The New Palgrave Dictionary of Economics

2018 Edition
| Editors: Macmillan Publishers Ltd

Social Insurance and Public Policy

  • Jonathan Gruber
Reference work entry


Social insurance expenditures are the largest and fastest-growing component of government expenditures in the developed world. The design of social insurance programmes reflects the trade-off between insurance and incentives. This article reviews the impact of social insurance programmes on both insurance against adverse events and incentives for adverse behaviour. It concludes with lessons for optimal social insurance programme design.


Administrative efficiency Adverse selection Asymmetric information Consumption smoothing Crowding out Defined benefit and defined contribution social insurance Disability insurance Expected utility Experience rating Health insurance Imperfect observability Labour market search Layoffs Leisure Mandatory saving Market failure Moral hazard Paternalism Replacement rates Retirement Risk Self-insurance Social insurance Social Security in the United States Supply-side risk bearing Unemployment durations Unemployment insurance Workers’ compensation 

JEL Classification

This is a preview of subscription content, log in to check access.


  1. Akerlof, G.A. 1970. The market for lemons: Quality uncertainty and the market mechanism. Quarterly Journal of Economic 84: 488–500.CrossRefGoogle Scholar
  2. Anderson, P.M., and B.D. Meyer. 2000. The effects of the unemployment insurance payroll tax on wages, employment, claims and denials. Journal of Public Economics 78: 81–106.CrossRefGoogle Scholar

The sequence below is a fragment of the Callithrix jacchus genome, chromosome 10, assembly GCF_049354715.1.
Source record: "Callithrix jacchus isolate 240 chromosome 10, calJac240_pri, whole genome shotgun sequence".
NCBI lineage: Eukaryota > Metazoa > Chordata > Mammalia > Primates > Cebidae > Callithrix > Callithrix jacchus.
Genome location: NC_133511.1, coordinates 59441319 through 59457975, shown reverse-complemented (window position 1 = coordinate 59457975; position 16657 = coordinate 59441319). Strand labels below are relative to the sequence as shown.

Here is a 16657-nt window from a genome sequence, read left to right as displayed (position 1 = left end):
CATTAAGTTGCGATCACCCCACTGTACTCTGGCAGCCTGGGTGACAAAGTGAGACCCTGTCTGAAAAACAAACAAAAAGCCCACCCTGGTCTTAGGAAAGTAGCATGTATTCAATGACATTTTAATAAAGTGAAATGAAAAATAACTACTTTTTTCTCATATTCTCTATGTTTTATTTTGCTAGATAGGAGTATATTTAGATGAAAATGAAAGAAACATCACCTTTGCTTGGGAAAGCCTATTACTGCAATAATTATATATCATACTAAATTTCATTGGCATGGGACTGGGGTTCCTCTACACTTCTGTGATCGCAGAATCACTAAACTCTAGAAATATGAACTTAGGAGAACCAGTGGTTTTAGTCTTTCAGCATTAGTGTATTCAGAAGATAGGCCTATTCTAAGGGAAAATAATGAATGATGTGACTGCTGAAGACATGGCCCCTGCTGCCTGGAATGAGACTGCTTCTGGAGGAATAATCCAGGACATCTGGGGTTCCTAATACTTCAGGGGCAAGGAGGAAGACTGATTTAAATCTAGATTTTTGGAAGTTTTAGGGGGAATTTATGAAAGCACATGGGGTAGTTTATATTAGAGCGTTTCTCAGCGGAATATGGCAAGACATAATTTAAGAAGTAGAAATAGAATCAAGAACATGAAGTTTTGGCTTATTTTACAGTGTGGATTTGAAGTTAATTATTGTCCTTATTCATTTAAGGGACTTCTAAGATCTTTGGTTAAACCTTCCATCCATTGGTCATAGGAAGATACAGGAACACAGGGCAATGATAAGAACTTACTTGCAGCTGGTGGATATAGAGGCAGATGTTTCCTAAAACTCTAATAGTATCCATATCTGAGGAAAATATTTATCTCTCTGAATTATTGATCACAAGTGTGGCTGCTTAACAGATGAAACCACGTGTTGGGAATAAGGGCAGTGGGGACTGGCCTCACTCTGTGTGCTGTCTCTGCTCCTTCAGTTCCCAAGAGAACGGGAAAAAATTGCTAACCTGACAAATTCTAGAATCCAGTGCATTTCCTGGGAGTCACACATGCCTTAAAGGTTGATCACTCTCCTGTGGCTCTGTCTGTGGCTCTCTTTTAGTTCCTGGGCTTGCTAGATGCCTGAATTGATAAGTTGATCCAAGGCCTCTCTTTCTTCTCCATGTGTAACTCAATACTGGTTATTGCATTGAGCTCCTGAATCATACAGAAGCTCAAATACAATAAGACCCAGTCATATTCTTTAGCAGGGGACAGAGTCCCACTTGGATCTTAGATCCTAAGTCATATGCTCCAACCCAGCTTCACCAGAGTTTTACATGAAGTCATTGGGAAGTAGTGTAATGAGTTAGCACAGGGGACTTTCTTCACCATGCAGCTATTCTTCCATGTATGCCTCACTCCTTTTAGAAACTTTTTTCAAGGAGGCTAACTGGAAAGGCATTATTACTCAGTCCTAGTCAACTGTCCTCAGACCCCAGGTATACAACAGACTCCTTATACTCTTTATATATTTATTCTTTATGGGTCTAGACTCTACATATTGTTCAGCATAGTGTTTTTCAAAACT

3. Baily, M. 1978. Some aspects of optimal unemployment insurance. Journal of Public Economics 10: 379–402.CrossRefGoogle Scholar
  4. Browning, M., and T. Crossley. 2001. Unemployment insurance levels and consumption changes. Journal of Public Economics 80: 1–23.CrossRefGoogle Scholar
  5. Case, A. 1995. Symposium on consumption smoothing in developing countries. Journal of Economic Perspectives 9(3): 81–82.CrossRefGoogle Scholar
  6. Chetty, R., and A. Looney. 2006. Consumption smoothing and the welfare consequences of social insurance in developing economies. Journal of Public Economics 90: 2351–2356.CrossRefGoogle Scholar
  7. Currie, J., and J. Gruber. 1996a. Saving babies: The efficacy and cost of recent changes in the Medicaid eligibility of pregnant women. Journal of Political Economy 104: 1263–1296.CrossRefGoogle Scholar
  8. Currie, J., and J. Gruber. 1996b. Health insurance eligibility, utilization of medical care, and child health. Quarterly Journal of Economics 111: 431–466.CrossRefGoogle Scholar
  9. Cutler, D. 2002. Equality, efficiency and market fundamentals: The dynamics of international medical care reform. Journal of Economic Literature 40: 881–906.CrossRefGoogle Scholar
  10. Cutler, D.M., and S.J. Reber. 1998. Paying for health insurance: The trade-off between competition and adverse selection. Quarterly Journal of Economics 113: 433–466.CrossRefGoogle Scholar
  11. Cutler, D., and R. Zeckhauser. 2000. The anatomy of health insurance. In Handbook of halth economics, ed. A. Culyer and J. Newhouse. Amsterdam: North-Holland.Google Scholar